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The Quest to Count City-Dwelling Rats
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A rat peeks out of a hole at a New York subway stop before the arrival of an F train.

Julie Jacobson/AP

Once upon a time, a statistical tale was born. It grew and scurried to lands far and wide. The tale claimed that cities were so overrun by rodents that, at any given time, residents would always be within 6 feet of a rat. For city dwellers, that’s an unnerving thought, but is it true? I decided to trace the ratty stat’s origins.

In 1909, W.R. Boelter published a book titled “The Rat Problem.” Boelter toured the English countryside asking, “Is it reasonable to assume that there is one rat per acre?” Respondents had the choice of saying either “certainly” or calling the estimate “absurdly low.” More people said “certainly.” Boelter concluded that there were about 40 million rats, or one for every cultivated acre in the U.K. (and about one for every person living in the U.K. at the time).

Thus the myth of “number of rats = number of people” was born. Somehow, it seems to have morphed into the assumption that, in cities at least, we are never more than 6 feet from a rat (maybe because it’s hard to imagine being more than 6 feet from a human in a city?). In terms of methodology, Boelter’s system was about as robust as chewing your pen to sharpen your pencil.

Forty years later in New York City, David E. Davis attempted to do Boelter one better, trapping rats, as well as counting their burrows, their runways and, perhaps with less gusto, their droppings. He concluded that there was one rat for every 36 people in the Big Apple.

Fast-forward 50 more years, and you’ll reach Robert Sullivan’s endeavors. He headed to Lower Manhattan’s Edens Alley, which was hidden behind several businesses and adorned with just one tree. It was a rat’s paradise. Sullivan camped out with a stool, thermos and night-vision goggles. He did something else smart; he spoke to the experts — exterminators. 

How many rats did Sullivan find? Who knows. He was distracted by the rats’ sex lives, awed by the fact that in just a few hours, male rats can mate with 20 females. Sullivan marveled at rats’ voracity, recounting how — misguided by images of Tom and Jerry — homeowners put cats in their basements only to discover the hair and bones of defeated felines. He never recalculated the ratty population.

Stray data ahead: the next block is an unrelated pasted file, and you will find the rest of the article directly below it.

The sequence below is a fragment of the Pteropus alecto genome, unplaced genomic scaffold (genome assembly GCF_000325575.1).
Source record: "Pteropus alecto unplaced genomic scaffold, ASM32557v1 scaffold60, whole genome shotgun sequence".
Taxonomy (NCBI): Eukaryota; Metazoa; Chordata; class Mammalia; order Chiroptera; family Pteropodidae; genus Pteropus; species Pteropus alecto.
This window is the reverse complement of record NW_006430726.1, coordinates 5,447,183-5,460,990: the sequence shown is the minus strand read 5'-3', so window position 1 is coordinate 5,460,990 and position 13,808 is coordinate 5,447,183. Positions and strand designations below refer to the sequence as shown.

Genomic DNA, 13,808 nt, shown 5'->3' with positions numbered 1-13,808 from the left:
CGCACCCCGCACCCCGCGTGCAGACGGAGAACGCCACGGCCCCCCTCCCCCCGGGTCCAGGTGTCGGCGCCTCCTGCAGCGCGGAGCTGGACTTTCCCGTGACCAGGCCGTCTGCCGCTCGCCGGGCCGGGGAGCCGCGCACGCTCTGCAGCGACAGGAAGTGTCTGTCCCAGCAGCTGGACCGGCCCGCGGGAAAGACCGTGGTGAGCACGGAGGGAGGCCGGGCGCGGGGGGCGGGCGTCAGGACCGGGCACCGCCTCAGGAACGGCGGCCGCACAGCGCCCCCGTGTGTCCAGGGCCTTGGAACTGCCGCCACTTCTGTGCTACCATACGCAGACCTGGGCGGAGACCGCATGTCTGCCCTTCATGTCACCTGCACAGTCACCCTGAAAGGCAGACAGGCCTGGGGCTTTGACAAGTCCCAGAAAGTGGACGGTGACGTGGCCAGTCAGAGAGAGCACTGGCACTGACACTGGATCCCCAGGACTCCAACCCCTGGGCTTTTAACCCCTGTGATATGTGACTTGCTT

That reminds me: I need to stay focused on the numbers. Say hello to NYC’s Rat Information Portal. The portal, which includes raw data and an interactive heat map of inspections, is meant as a resource for businesses and residents. And the city’s open-data portal has even more detailed information. Through it, I learned that there were 10,316 registered rat sightings over the past 12 months. And that 39 percent of those had been in accommodations categorized as “3+ Family Apt. Building.” And that rat sightings happen year-round.

Rat Info Portal

Some numbers are impossible to know when you just have one roaming researcher with a clipboard, or even 20 researchers. That’s one reason why the growth of open, crowdsourced statistics is crucial, especially for topics, such as vermin, that raise public health concerns. How many rats call New York or any other big city home? There isn’t a conclusive answer, at least that I could find. Let me know if you have one.


But just for fun, here’s a guess based on the open data:

Let’s assume that one in 100 people who saw a rat took the time to report it (sort of solid). And let’s assume that each sighting involved two rats (hmm, I guess). Finally, let’s assume that no rat was sighted more than once (Who the heck knows!). That would mean that there are 10,316*100*2 = 2,063,200 rats. One rat for every four New Yorkers. Maybe?

Mona Chalabi is data editor at the Guardian US, and a columnist at New York Magazine. She was previously a lead news writer for FiveThirtyEight.

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